Blockchain for Banking News

Standard Chartered’s Zodia Markets integrates EUROC stablecoin for FX

foreign exchange fx dollar euro

Last week, Zodia Markets, an indirect subsidiary of Standard Chartered, said it integrated Circle’s EUROC stablecoin into its OTC cryptocurrency brokerage and exchange. It positioned this as creating a Euro-USD stablecoin based foreign exchange (FX) market, given it already supports Circle’s USDC and Tether. 

Stepping back, that’s a pretty big deal. It may operate as an independent subsidiary of Standard Chartered, but the bank is amongst the largest correspondent banks in the world. Correspondent banks make money out of the inefficiencies in cross border payments. Which is something stablecoins aim to tackle.

Institutionally-focused Zodia Markets is UK based, although it also operates in Ireland and the UAE. Two of its jurisdictions – the UK and EU – are both clarifying the status of stablecoins. In the case of the EU, there’s MiCA. And the UK recently published a consultation around specific regulatory proposals.

In a LinkedIn post, it positions stablecoins as reducing the time and geographic restrictions we’ve become accustomed to in banking. Blockchain isn’t the only way to transcend time and geography. For example, the likes of Revolut and Wise enable anyone with a bank account to hold balances in numerous foreign currencies. However, with both of these, the payment arrival is dependent on local clearing and how quickly the recipient bank credits the account, unlike stablecoins.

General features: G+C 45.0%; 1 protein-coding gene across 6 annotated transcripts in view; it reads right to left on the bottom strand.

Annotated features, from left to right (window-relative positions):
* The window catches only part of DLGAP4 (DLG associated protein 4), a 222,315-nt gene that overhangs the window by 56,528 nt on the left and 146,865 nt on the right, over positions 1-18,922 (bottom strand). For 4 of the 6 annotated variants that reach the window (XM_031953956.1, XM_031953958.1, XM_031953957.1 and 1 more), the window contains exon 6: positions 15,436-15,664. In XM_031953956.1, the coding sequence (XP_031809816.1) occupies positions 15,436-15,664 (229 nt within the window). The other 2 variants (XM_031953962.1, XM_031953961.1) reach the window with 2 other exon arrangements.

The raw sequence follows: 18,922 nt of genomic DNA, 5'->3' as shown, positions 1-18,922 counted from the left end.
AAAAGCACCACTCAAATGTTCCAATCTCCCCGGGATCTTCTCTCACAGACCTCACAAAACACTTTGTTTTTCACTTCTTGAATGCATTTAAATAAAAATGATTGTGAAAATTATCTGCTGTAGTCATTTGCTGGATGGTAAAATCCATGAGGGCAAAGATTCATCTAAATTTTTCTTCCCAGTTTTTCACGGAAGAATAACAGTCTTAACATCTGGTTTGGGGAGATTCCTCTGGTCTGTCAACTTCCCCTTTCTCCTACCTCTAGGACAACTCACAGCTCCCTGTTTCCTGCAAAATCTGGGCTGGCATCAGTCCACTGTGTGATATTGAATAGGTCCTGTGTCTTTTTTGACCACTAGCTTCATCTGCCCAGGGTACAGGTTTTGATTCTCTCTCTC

This comes to the benefit of a stablecoin – its P2P nature cuts out intermediaries in payment transactions – such as banks and correspondent banks. However, for most people it’s tricky to onboard to stablecoins without going through a bank in the first place.

There’s also the open nature of public blockchains. That said, as the number of blockchains proliferates, the cost of navigating between blockchains is not free. 

However, sending a cross border payment using stablecoins is considerably cheaper than sending one via a bank. Depending on the public blockchain used, the gas fees are not always cheaper than sending via Wise and its competitors. And the most liquid markets for FX are on Ethereum, where the gas fees are highest. It’s still early days, so as markets get deeper the liquidity should improve on less costly blockchains.

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